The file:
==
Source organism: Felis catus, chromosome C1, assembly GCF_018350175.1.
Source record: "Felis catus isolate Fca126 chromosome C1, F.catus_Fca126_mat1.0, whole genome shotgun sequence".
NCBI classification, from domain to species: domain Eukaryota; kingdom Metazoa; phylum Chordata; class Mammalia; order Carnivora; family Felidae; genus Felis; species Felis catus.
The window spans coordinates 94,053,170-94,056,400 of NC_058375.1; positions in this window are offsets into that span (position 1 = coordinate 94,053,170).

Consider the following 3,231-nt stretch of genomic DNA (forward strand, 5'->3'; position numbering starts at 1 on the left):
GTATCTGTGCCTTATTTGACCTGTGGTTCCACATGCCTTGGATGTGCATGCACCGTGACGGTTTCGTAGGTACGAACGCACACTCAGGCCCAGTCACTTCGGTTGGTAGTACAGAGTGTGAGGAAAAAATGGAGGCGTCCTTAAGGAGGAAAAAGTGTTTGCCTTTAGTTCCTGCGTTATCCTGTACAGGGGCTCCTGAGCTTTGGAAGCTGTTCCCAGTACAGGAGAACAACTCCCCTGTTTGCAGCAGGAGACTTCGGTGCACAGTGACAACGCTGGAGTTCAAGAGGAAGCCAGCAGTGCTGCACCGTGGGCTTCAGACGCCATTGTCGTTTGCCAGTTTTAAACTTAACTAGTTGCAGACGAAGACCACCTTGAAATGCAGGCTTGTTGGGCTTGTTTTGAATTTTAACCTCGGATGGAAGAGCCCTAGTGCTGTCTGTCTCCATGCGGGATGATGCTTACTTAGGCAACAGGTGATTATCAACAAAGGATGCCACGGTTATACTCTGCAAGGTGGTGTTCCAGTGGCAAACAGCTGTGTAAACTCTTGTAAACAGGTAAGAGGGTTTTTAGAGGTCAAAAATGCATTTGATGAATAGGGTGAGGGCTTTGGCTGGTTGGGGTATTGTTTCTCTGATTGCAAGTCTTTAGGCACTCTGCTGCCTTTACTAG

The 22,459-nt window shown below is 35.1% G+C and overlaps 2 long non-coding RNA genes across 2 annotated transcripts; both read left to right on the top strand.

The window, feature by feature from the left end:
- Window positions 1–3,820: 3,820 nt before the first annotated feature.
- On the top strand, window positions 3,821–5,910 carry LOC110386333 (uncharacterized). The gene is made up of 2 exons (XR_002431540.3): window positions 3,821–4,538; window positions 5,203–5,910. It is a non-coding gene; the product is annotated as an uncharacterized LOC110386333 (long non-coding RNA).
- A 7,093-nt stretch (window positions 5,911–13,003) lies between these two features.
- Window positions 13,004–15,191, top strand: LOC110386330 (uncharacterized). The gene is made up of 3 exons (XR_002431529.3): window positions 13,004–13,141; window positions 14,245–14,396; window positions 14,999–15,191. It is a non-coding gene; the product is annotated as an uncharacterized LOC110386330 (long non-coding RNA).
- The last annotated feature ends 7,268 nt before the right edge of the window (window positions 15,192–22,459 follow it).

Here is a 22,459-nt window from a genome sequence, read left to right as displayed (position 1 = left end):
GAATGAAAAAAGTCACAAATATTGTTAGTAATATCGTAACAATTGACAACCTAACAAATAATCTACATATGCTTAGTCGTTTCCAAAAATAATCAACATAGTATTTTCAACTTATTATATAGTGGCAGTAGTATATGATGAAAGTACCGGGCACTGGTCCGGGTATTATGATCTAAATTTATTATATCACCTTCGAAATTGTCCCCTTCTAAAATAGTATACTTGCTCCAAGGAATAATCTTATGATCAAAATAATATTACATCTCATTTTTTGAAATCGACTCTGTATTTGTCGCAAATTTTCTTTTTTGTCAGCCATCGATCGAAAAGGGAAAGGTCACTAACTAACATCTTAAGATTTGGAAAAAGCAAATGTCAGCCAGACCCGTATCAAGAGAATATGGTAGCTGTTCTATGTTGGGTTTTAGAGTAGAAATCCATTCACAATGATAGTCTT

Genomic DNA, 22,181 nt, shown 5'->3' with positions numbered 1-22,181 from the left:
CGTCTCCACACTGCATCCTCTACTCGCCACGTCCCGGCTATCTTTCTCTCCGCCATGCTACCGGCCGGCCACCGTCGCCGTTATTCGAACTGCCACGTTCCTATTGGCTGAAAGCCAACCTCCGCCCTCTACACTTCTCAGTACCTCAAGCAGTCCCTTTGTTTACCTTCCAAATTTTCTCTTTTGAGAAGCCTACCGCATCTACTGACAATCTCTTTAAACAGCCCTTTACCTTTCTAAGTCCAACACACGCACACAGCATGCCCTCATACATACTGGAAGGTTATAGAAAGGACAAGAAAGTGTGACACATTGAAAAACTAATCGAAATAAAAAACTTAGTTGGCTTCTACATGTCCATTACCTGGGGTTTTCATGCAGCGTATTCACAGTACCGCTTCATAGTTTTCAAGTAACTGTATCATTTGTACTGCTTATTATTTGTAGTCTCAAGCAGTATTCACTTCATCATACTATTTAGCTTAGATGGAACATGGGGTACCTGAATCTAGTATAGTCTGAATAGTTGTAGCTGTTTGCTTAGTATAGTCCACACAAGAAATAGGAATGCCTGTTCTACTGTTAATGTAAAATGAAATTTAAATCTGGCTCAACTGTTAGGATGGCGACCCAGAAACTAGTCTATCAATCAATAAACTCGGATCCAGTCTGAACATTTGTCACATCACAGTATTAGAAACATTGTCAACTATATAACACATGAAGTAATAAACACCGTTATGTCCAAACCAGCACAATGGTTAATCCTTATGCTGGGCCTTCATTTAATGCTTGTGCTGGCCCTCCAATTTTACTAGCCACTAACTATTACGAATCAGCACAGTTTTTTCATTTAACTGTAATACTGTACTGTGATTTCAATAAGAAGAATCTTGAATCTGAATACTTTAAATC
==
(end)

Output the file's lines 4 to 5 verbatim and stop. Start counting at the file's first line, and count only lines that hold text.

The window spans coordinates 94,053,170-94,056,400 of NC_058375.1; positions in this window are offsets into that span (position 1 = coordinate 94,053,170).

Consider the following 3,231-nt stretch of genomic DNA (forward strand, 5'->3'; position numbering starts at 1 on the left):